We have been looking at the growing challenge of dealing with stress in our increasingly busy and frenetic lives.
We have shown how our perception of what is happening to us is at least as important as what is actually going on (part 1). We have also looked at some ways we can handle stress in our lives (part 2). There is also the role of harnessing the power of technology which we have looked at in previous posts.
The other important consideration is to deal with the many myths that get in the way of us handling stress appropriately:
Myth 1: Stress is normal as it means you are important and it pushes you to perform at your best.
We looked at this in the post called, Do you live to work or work to live? There is something about our self-identity that for some makes us want to appear busy. (Also see quote fromTim Keller that makes this link between identity and self-regard in post called Wonder-Filled Bold Humility part 3). It is easy to fall into the trap of thinking that there is something almost virtuous about having a full schedule, long working hours and way more to do than we can handle. But levels of stress do not correlate with how much you matter to your business or organisation. It either means something is wrong at work or you are not matching the task you need to do with the time you have available. On top of that you can end up getting less work done, because when we feel stressed we are less efficient, worse at communicating and worse at making good decisions.
Myth 2: Stress is caused by working too much.
If that were really the case then why is it some people can work as much as 100 hours a week and feel exhilarated, while some are unemployed or work part-time and feel extremely stressed? Perhaps the key is that stress is not linked to the number of hours you work, but rather how you feel during those hours. So if you work 100 hours a week and during that time you feel you are having great fun, and take pride in what you do, then you won’t feel stressed. By contrast, if you work 30 hours a week feeling inadequate, unappreciated or even bullied then you will feel stressed.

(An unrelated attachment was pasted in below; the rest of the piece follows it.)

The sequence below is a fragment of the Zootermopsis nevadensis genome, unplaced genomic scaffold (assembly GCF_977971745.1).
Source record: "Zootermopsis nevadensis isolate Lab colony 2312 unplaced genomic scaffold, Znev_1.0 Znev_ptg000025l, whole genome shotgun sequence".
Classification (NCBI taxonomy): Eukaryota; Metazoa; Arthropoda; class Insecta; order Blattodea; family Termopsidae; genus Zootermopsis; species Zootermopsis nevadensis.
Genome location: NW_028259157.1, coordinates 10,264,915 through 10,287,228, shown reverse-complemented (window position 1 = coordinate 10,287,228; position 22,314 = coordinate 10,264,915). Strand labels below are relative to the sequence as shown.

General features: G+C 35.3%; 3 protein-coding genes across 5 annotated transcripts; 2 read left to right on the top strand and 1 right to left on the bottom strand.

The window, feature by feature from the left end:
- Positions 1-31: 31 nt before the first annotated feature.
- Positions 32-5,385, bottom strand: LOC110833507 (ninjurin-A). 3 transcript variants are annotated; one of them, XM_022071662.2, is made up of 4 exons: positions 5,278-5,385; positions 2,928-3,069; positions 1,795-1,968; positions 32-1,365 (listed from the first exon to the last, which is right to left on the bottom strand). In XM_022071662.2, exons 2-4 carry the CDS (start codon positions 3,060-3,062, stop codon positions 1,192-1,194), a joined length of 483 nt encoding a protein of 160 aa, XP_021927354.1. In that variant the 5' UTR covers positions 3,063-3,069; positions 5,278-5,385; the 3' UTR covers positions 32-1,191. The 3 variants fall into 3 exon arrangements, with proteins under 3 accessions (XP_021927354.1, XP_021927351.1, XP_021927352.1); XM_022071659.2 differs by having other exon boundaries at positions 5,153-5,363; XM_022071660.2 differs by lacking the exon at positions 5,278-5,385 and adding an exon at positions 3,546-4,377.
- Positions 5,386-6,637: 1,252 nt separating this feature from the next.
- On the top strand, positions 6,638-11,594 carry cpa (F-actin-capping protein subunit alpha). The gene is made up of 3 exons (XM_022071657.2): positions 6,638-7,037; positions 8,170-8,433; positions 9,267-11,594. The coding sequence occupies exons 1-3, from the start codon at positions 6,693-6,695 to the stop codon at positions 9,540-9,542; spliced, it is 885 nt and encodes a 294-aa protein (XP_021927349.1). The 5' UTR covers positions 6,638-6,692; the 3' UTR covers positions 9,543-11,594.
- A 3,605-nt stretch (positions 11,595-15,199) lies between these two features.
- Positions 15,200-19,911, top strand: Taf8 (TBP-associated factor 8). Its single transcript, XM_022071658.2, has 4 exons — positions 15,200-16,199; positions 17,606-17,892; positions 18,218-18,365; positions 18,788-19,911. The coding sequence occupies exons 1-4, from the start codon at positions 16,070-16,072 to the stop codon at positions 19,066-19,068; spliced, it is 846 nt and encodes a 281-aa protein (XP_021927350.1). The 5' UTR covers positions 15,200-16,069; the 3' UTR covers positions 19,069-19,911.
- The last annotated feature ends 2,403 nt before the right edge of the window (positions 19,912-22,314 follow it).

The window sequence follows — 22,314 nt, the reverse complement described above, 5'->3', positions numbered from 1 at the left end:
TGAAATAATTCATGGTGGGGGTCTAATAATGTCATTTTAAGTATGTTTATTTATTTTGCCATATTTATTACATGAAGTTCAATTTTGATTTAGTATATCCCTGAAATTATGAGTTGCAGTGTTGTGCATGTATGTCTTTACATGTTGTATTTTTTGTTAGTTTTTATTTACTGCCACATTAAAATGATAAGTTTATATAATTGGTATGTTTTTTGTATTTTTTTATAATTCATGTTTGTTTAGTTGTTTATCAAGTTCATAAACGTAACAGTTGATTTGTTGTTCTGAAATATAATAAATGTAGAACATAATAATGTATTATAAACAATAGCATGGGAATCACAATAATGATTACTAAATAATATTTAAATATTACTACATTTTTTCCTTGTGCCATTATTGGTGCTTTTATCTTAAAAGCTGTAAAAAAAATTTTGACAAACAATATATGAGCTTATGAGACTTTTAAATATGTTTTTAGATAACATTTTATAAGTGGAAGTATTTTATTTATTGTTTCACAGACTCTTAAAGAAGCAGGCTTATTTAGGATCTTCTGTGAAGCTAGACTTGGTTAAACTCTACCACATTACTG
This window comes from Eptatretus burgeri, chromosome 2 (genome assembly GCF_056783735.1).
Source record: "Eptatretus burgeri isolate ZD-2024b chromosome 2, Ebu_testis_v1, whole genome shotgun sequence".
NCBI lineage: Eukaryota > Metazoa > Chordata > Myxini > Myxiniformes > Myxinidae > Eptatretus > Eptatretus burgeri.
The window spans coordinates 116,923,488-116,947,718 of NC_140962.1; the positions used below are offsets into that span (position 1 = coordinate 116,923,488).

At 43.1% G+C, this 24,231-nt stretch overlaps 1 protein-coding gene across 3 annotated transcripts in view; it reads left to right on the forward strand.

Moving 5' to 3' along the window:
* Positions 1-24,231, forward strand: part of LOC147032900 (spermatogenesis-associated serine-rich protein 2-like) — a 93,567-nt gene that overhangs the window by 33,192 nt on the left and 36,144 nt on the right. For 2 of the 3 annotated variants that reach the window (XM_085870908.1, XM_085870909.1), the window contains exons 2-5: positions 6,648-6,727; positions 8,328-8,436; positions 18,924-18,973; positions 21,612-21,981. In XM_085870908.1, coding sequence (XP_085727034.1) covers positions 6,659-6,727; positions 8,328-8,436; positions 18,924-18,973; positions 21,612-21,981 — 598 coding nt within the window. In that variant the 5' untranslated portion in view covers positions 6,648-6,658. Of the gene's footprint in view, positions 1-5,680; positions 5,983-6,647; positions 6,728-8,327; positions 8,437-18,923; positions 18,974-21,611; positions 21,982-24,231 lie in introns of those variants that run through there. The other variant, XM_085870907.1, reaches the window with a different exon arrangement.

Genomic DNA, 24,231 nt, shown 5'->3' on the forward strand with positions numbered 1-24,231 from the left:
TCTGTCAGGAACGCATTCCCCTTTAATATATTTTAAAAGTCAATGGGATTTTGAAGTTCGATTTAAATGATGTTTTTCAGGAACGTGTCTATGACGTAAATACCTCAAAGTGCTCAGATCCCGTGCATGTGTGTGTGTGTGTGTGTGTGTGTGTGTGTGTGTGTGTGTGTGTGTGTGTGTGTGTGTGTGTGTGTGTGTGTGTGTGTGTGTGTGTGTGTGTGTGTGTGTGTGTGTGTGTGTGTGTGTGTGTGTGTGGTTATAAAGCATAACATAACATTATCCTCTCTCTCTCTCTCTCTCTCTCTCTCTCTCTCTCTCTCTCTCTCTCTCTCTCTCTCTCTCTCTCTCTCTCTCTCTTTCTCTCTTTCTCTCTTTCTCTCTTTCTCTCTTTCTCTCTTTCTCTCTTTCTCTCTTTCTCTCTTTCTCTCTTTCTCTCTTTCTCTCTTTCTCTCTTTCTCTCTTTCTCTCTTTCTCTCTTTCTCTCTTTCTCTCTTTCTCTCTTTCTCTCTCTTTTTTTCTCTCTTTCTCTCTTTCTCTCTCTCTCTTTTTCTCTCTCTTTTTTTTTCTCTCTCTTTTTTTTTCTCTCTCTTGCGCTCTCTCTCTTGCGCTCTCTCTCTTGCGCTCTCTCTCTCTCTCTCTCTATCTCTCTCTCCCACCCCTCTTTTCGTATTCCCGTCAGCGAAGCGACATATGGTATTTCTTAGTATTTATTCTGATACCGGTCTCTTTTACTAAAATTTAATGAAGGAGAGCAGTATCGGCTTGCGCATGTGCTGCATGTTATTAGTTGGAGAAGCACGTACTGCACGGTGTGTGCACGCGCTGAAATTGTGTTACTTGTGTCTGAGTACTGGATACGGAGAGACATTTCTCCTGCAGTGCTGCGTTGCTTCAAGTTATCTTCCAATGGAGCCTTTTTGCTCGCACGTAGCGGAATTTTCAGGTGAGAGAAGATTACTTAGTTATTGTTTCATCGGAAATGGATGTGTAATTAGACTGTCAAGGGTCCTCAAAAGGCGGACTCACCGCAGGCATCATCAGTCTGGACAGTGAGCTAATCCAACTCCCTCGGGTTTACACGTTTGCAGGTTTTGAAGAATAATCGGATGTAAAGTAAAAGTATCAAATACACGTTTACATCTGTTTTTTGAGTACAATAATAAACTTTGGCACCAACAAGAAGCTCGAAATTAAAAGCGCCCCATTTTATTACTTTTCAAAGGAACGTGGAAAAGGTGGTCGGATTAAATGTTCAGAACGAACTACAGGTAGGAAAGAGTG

Myth 3: Stress is cured by working less.
In many cases companies react to stress by reducing their employees’ workloads, responsibilities or working hours and in very serious cases giving long periods of sick leave. In some cases it could be argued that this can be potentially counterproductive as those affected by stress need to increase their confidence and capacity at work. While time off from work may be necessary to treat the immediate symptoms of stress, a long absence from work could have a detrimental effect.
Myth 4: Stress is cured by working more.
For some of us there can be a mindset that says, “I love to work under high stress because it enables me to give of my best. I thrive on chaos and tight deadlines.” There may well be an element of truth to that. However, it is important to appreciate that the so-called type-A personality is potentially masking an addiction to adrenaline. It is known that the adrenaline rush is many times more powerful than heroin. The rush of adrenaline temporarily numbs the body’s sense of pain and produces a general sense of excitement that most people find pleasurable. This rush of excitement is typically followed by a relaxed state. When that happens in a crisis situation that is both necessary and beneficial. However, there is real risk of subconsciously creating ‘crises’ so as to experience this adrenaline rush with its subsequent relaxed state. This over time will create a toll on the body.
The importance of thinking this through is that believing any of these myths, consciously or subconsciously will go on to affect our behaviour. We discussed this in previous the previous blog posts entitled ‘Initial Thoughts on Thinking’ and ‘Thinking with John Maxwell’.
How well do the 4 myths about stress that were mentioned resonate with you? Do you see yourself thinking them at times? Do you agree or disagree with them? Are there other myths about stress you have believed? (We have previously discussed how although all people are worthy of respect, that is not necessarily the case for ideas – see ‘Welcome To My Blog’).
What have you found helpful in telling yourself when you feel overwhelmed or life seems to be getting out of control?
It would be great to have your thoughts and reflections.